And the key focus is usability and ease of use. Kreps told media this week that whilst every organization aims for real-time data use, the reality of this for enterprises has been too difficult to maintain. With Tableflow, combined with Flink, Confluent believes that organizations now have a data layer - a platform - that builds data products that are usable across the enterprise, without tonnes of maintenance, or where things constantly break. Kreps said: 

For our customers, everybody wants data to be fresh and real time and in-sync. Everybody wants to build in this real time way. But it's really just a question of: is that easy to do? And so as there are platforms [Confluent Cloud] that bring those capabilities, it kind of becomes a no brainer to build that way.

We have an opportunity to really be the kind of central nervous system that all the real time data of the business flows through.

My take

Watching Kreps and Confluent over the past few years, it has been clear that this is a vendor that has slowly, methodically been pulling together the pieces of a jigsaw puzzle that enables a streaming data platform for the whole enterprise. Tableflow, alongside Flink, goes a long way to making the ‘data streaming central nervous system for the enterprise’ conversation a reality.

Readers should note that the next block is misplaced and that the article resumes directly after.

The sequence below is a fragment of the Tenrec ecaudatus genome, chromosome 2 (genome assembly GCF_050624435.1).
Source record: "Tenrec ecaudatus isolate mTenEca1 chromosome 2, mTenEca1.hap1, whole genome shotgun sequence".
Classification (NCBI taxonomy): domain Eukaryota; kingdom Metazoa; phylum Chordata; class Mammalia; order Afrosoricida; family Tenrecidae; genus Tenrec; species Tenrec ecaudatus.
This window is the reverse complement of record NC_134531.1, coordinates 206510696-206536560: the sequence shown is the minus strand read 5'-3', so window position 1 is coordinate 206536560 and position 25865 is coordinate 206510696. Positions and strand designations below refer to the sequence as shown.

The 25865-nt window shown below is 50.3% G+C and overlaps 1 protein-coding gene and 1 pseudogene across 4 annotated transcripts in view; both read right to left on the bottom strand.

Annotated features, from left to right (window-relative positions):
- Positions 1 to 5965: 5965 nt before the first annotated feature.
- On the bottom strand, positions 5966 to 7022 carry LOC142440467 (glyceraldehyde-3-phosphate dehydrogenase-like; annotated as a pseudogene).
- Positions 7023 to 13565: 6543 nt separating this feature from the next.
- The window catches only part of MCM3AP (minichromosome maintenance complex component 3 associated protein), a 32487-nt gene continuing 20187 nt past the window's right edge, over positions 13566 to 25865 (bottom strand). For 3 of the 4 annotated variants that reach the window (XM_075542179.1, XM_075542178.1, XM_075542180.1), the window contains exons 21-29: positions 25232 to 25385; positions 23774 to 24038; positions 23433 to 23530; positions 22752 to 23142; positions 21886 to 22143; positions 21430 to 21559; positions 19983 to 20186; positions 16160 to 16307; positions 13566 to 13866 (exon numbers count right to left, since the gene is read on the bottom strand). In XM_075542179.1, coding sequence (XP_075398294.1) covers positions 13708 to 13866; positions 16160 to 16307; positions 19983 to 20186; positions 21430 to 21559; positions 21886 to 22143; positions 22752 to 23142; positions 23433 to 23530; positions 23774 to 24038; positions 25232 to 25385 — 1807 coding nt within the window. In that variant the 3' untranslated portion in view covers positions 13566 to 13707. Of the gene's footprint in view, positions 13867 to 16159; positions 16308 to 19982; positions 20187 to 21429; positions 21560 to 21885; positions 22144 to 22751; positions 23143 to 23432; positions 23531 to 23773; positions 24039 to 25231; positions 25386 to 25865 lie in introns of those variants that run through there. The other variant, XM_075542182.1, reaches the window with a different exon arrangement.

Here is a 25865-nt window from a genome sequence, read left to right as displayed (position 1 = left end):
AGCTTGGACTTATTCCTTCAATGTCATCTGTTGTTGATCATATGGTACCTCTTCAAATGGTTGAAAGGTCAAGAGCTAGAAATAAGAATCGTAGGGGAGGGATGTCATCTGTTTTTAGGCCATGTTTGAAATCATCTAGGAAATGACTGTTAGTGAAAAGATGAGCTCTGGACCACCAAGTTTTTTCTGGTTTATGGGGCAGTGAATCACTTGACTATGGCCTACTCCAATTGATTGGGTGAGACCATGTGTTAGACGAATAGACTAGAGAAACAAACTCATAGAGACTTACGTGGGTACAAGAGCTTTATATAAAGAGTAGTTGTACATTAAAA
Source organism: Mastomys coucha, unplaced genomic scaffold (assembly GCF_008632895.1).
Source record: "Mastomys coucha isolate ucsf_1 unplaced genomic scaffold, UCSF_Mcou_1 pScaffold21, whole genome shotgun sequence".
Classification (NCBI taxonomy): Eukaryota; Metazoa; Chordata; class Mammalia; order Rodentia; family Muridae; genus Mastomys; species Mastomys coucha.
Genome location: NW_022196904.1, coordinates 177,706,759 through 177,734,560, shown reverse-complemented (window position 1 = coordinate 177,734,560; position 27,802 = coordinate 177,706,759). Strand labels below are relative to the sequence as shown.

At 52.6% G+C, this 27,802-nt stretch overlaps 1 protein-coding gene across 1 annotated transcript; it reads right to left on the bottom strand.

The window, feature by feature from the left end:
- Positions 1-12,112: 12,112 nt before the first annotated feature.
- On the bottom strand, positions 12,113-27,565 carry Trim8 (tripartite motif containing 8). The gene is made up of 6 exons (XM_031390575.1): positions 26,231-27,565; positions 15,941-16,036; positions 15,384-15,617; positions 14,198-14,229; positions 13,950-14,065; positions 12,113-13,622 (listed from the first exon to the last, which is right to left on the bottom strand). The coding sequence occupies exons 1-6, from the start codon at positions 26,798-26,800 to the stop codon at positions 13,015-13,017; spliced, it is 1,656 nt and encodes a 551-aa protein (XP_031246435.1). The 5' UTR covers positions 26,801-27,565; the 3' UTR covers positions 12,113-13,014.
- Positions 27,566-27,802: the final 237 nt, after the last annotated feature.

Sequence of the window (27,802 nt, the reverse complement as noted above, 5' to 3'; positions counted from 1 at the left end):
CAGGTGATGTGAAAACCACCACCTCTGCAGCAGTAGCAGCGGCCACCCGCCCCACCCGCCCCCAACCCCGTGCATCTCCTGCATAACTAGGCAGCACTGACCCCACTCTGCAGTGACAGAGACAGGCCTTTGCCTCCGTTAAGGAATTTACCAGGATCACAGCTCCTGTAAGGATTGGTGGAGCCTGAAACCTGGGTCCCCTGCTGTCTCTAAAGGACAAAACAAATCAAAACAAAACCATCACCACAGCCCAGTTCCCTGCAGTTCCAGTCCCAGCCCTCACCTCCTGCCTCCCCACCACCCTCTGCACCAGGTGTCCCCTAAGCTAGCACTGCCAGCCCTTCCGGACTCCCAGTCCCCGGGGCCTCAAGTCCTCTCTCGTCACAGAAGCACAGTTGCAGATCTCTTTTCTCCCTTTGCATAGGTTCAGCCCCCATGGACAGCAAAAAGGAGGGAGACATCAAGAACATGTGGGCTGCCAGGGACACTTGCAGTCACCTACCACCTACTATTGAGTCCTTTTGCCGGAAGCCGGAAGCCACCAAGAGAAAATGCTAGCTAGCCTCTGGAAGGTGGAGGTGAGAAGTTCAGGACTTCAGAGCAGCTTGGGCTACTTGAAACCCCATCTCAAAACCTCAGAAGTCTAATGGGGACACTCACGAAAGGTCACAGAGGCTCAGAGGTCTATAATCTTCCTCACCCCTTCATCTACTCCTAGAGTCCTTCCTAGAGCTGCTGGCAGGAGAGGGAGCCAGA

Now, I do think as Confluent has a fuller platform to go to market with, it needs to perhaps start engaging more upstream with business users and explaining the business impact on how these use cases can make a difference. I heard a number of customer stories this week that are interesting - it would be helpful to showcase what an enterprise-wide data streaming platform means for the overall business’ strategy. However, that’s just a case of time. It couldn’t do that before it had a few pieces in place - and it is in a much stronger position to do so today than it was 12 months ago. 

Kreps is passionate about building this platform and creating a new breed of data streaming enabled businesses - and the strategy is cogent and compelling. We look forward to hearing from customers using Tableflow at the vendor’s Current event in Austin, Texas later this year.